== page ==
The treaties are old history, but they are really a key part of what allowed cabins like this to be built. The "1842 Treaty of La Pointe" (such a long time ago!) established many reservations in northern Wisconsin and northern Minnesota--including the "Lac Courte Oreilles" reservation, so close to this cabin. That same treaty established the "Sandy Lake Indian Reservation" on land that is now owned by my aunt and uncle and many other cabin owners. That Indian Reservation was erased by the federal government in 1889 and the land opened up for white settlement. 

It's sobering to consider how many of our beloved homes and cabins are sitting on land that was, at one time, the home of Ojibwe (a.k.a. Chippewa), Dakota (a.k.a. Sioux), and other Indian people. My ancestors, white settlers all, followed traders, missionaries and explorers onto land that was already occupied by other people.

Today we don't think about those people, or this history. Or, when we do think of them, we think of Casinos and treaty rights connected with fishing. It's good for us to know a little bit more.

The period of time described in 38 Nooses (the 1860s) is a part of the historical back-story for the peaceful and privileged week that we've had here at the cabin this week. It's not a pleasant story. It's actually a story of what we would probably call terrorism if it happened today. Terror came down on both settler and native.
Here's a quick summary of the story that's told in the book:

The United States government's neglect of treaty obligations in the early to middle 1860s brought many natives to the point of starvation and despair. Some Dakota Indian men, we don't know just how many, went out to get rid of the settlers who were occupying the lands that were now closed to them--perhaps thinking they could drive other whites out with fear. Several dozen Dakota plundered, raped and murdered. Several hundred white men, women and children were killed in the area near the Minnesota River. It was horrible.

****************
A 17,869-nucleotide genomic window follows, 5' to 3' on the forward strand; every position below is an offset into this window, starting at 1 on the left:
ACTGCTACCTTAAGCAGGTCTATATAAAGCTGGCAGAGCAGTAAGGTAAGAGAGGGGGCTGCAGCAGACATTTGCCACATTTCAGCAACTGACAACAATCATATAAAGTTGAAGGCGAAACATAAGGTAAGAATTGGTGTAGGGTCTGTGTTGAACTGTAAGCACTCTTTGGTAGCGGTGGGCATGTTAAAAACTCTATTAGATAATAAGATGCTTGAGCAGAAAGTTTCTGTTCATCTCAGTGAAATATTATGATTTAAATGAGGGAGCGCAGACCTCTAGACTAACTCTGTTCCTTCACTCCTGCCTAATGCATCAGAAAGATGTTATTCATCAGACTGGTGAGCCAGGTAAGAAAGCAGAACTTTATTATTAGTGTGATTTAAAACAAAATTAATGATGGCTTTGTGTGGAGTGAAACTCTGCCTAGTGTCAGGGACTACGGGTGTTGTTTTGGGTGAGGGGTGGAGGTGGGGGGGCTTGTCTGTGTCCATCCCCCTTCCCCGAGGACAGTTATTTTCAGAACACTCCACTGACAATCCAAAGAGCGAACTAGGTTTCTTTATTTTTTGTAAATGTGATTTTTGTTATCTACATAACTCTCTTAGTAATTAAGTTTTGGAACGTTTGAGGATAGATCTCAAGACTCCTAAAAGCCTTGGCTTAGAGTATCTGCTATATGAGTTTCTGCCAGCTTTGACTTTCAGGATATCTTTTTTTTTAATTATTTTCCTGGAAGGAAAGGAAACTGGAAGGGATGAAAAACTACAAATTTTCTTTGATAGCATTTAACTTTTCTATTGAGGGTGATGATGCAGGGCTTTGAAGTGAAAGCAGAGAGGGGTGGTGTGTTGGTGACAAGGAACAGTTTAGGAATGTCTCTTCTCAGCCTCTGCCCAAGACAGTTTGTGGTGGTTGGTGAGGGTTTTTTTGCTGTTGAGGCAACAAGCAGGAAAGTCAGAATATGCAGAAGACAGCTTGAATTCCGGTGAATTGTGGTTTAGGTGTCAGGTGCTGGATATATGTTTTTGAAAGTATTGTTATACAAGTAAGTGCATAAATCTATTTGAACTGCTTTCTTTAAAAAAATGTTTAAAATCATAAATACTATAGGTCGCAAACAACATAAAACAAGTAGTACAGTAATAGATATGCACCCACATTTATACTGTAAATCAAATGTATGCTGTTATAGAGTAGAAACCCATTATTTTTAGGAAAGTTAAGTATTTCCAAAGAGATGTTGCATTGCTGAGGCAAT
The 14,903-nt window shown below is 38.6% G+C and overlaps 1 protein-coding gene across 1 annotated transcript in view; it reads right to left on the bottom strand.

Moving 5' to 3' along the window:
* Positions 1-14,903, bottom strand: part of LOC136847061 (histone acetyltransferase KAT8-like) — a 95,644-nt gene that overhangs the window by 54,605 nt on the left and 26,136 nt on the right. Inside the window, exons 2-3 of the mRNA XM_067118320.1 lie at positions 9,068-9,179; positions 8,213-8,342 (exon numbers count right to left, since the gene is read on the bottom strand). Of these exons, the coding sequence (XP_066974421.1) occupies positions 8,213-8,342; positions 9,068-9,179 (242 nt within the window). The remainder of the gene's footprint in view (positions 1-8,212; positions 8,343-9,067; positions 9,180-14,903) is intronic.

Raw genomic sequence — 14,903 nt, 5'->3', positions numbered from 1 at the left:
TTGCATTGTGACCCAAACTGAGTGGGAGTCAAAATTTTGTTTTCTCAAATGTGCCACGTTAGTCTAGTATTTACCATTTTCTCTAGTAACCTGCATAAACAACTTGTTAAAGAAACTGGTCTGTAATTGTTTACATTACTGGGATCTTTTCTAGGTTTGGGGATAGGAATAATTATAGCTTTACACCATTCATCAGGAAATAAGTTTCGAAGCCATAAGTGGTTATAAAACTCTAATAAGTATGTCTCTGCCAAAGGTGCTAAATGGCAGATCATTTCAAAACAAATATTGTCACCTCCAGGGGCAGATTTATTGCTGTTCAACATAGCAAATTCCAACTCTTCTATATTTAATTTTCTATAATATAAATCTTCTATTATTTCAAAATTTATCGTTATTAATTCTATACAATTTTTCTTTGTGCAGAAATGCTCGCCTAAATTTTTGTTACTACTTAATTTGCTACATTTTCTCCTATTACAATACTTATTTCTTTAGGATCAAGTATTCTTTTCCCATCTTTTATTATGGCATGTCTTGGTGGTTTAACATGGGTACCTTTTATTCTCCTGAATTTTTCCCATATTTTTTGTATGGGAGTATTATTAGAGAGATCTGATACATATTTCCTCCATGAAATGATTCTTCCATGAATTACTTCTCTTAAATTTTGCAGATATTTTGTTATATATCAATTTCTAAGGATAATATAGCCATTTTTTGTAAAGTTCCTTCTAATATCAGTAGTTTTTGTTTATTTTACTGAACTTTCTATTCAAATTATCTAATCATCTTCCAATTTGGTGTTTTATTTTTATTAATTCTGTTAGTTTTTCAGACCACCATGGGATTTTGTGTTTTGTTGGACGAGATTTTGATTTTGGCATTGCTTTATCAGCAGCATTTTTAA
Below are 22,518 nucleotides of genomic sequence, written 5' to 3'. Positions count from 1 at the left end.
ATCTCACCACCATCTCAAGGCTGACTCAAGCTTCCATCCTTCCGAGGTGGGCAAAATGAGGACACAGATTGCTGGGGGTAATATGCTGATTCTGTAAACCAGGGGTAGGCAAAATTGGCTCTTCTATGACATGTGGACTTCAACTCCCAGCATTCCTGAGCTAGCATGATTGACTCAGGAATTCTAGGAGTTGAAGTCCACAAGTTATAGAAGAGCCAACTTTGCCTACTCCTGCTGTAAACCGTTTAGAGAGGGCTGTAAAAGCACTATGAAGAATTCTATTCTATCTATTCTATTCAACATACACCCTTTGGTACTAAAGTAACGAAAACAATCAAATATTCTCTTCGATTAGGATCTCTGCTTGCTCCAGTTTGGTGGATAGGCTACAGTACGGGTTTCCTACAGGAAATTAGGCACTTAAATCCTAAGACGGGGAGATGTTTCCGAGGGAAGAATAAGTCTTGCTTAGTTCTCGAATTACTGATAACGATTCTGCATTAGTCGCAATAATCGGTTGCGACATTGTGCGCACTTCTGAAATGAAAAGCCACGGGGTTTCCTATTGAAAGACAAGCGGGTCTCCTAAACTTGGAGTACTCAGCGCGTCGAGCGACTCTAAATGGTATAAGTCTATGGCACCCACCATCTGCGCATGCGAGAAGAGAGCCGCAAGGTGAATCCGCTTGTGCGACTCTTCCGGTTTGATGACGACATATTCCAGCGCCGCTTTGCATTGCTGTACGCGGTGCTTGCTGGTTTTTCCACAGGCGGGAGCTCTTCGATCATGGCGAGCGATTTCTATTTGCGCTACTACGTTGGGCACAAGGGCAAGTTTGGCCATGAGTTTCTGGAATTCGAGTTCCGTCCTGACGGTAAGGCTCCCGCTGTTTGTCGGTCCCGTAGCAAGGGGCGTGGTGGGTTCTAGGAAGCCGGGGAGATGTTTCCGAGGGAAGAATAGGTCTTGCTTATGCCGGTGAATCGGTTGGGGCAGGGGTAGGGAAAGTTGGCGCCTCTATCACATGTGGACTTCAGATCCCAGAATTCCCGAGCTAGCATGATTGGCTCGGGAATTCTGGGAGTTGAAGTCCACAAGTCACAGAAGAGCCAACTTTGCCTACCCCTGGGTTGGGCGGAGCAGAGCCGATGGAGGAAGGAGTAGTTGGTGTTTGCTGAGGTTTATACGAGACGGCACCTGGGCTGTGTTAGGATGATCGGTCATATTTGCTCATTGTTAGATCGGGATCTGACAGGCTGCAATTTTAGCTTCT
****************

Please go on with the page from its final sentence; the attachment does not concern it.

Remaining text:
The U.S. government's response was horrible too. 38 of the the Dakota men were hung in Mankato. Some were innocent. Meanwhile, almost all the Dakota men, women and children in Minnesota were forced into concentration camps, the largest being at Fort Snelling. And then soldiers went out to get violent revenge while plans were made to push all those "evil Sioux" out of the state. Most were eventually sent west to reservations on land no one else wanted. In the end most were forced to give up their way of life.
Some on each side did what they could to prevent violence. There were some heroes. But many more, for one reason or another, joined in the killing or at least applauded those who sought revenge. Fear and hatred reigned. Sadly, some of what was done to the natives, especially in taking away their way of life, was done in the name of the Christian church.